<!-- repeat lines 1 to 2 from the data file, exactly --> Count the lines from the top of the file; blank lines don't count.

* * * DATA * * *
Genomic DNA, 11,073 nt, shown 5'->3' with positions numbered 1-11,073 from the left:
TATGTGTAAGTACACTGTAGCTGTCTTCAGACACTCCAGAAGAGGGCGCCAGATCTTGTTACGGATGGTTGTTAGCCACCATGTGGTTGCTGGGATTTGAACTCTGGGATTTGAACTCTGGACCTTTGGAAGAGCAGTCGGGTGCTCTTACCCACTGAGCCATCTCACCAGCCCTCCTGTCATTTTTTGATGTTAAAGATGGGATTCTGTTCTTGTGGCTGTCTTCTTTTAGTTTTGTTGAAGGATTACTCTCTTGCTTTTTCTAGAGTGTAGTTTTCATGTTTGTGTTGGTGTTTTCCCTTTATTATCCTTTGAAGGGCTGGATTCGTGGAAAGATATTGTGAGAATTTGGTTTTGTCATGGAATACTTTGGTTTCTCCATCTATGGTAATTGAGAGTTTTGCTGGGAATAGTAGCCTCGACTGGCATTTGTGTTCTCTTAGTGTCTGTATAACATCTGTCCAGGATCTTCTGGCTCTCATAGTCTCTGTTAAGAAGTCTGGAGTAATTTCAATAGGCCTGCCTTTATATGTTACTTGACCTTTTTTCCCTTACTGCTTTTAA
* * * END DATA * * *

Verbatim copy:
Genomic DNA, 11,073 nt, shown 5'->3' with positions numbered 1-11,073 from the left:
TATGTGTAAGTACACTGTAGCTGTCTTCAGACACTCCAGAAGAGGGCGCCAGATCTTGTTACGGATGGTTGTTAGCCACCATGTGGTTGCTGGGATTTGAACTCTGGGATTTGAACTCTGGACCTTTGGAAGAGCAGTCGGGTGCTCTTACCCACTGAGCCATCTCACCAGCCCTCCTGTCATTTTTTGATGTTAAAGATGGGATTCTGTTCTTGTGGCTGTCTTCTTTTAGTTTTGTTGAAGGATTACTCTCTTGCTTTTTCTAGAGTGTAGTTTTCATGTTTGTGTTGGTGTTTTCCCTTTATTATCCTTTGAAGGGCTGGATTCGTGGAAAGATATTGTGAGAATTTGGTTTTGTCATGGAATACTTTGGTTTCTCCATCTATGGTAATTGAGAGTTTTGCTGGGAATAGTAGCCTCGACTGGCATTTGTGTTCTCTTAGTGTCTGTATAACATCTGTCCAGGATCTTCTGGCTCTCATAGTCTCTGTTAAGAAGTCTGGAGTAATTTCAATAGGCCTGCCTTTATATGTTACTTGACCTTTTTTCCCTTACTGCTTTTAA